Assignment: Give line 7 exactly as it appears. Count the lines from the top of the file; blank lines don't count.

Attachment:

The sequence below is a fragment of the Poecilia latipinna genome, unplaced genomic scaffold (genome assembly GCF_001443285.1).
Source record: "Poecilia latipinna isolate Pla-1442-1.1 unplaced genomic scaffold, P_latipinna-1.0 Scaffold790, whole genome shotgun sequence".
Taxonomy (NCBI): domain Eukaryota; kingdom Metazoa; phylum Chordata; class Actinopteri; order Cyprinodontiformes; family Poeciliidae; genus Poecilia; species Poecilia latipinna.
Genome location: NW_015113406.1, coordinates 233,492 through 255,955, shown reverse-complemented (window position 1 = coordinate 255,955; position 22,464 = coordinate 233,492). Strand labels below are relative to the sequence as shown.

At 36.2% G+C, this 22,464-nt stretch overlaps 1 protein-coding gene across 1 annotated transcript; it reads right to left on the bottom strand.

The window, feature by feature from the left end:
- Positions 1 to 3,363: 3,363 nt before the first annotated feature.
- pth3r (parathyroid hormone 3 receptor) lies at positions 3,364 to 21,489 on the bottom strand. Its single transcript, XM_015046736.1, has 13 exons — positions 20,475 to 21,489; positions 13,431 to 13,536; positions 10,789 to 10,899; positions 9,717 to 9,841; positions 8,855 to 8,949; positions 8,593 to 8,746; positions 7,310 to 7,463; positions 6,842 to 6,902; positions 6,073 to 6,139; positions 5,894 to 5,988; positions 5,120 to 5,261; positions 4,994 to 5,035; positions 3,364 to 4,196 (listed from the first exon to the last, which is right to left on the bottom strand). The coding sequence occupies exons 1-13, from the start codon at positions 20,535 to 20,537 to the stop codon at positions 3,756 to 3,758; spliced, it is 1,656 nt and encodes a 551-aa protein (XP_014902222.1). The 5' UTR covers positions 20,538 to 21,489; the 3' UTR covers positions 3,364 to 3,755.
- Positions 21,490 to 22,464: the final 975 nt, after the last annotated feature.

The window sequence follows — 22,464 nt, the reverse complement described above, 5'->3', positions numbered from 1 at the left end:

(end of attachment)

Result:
- Positions 1 to 3,363: 3,363 nt before the first annotated feature.